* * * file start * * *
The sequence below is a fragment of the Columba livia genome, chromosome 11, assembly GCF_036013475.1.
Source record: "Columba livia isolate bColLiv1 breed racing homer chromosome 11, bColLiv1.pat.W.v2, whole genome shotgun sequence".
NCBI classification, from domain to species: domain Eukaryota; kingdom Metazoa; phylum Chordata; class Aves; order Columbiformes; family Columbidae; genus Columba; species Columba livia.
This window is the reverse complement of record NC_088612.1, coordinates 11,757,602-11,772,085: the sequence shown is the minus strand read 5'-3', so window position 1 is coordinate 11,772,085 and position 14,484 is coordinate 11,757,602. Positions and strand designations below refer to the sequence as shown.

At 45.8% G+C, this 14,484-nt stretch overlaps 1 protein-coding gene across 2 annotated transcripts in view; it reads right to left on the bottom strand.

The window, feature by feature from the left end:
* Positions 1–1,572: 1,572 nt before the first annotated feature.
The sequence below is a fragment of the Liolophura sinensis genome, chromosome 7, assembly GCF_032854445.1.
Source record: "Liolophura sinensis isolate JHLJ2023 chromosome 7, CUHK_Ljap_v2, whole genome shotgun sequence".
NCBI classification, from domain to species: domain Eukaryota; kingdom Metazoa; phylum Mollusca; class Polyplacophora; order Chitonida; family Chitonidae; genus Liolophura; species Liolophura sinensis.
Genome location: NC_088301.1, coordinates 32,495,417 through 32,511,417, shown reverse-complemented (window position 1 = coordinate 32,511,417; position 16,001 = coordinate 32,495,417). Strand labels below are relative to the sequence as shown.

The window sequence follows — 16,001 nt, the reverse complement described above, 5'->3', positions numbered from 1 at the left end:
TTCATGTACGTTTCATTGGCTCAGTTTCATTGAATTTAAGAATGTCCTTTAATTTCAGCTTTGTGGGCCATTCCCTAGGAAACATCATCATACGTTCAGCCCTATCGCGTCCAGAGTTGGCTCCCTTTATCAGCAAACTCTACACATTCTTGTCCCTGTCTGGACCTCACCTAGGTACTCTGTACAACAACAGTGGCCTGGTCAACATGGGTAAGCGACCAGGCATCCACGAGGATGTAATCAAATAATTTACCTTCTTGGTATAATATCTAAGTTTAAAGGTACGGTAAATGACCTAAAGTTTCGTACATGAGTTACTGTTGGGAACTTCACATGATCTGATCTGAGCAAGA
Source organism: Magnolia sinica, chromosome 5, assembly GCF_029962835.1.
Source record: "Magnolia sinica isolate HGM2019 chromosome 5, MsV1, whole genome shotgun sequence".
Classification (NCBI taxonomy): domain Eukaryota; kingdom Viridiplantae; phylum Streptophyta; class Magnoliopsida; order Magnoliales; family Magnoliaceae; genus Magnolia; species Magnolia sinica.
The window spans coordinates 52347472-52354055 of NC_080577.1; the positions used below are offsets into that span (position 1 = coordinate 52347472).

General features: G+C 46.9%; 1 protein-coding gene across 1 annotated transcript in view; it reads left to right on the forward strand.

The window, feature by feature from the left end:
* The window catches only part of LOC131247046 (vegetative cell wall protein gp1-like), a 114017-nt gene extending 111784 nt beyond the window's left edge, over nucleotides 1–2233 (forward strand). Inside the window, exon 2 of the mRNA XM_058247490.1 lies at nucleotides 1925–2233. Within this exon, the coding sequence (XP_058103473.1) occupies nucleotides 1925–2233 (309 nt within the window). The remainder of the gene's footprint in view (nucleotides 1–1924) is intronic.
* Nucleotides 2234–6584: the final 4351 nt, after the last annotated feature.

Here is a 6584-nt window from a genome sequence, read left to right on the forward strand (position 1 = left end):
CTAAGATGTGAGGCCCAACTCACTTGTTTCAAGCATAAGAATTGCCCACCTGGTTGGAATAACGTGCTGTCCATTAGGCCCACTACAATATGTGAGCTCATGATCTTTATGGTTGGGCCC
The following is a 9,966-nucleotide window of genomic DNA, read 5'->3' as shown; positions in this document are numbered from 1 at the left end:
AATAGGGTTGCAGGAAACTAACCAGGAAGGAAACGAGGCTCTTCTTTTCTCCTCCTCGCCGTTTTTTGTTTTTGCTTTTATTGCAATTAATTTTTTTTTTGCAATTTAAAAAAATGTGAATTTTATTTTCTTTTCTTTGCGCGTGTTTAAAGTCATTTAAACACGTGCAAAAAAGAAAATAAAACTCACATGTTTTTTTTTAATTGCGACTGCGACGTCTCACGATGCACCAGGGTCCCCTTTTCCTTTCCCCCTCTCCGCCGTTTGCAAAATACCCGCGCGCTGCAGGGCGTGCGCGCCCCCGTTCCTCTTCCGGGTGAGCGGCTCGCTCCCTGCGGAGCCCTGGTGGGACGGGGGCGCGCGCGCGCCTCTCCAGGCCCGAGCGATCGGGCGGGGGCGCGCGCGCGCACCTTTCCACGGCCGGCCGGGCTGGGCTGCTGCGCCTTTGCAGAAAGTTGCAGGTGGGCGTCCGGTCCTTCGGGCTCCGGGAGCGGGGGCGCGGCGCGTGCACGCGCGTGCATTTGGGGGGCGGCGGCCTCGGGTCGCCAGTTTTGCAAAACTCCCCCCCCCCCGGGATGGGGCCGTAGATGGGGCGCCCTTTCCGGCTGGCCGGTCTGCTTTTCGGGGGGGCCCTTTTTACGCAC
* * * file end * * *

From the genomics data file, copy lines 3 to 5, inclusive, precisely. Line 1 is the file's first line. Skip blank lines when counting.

NCBI classification, from domain to species: domain Eukaryota; kingdom Metazoa; phylum Chordata; class Aves; order Columbiformes; family Columbidae; genus Columba; species Columba livia.
This window is the reverse complement of record NC_088612.1, coordinates 11,757,602-11,772,085: the sequence shown is the minus strand read 5'-3', so window position 1 is coordinate 11,772,085 and position 14,484 is coordinate 11,757,602. Positions and strand designations below refer to the sequence as shown.

At 45.8% G+C, this 14,484-nt stretch overlaps 1 protein-coding gene across 2 annotated transcripts in view; it reads right to left on the bottom strand.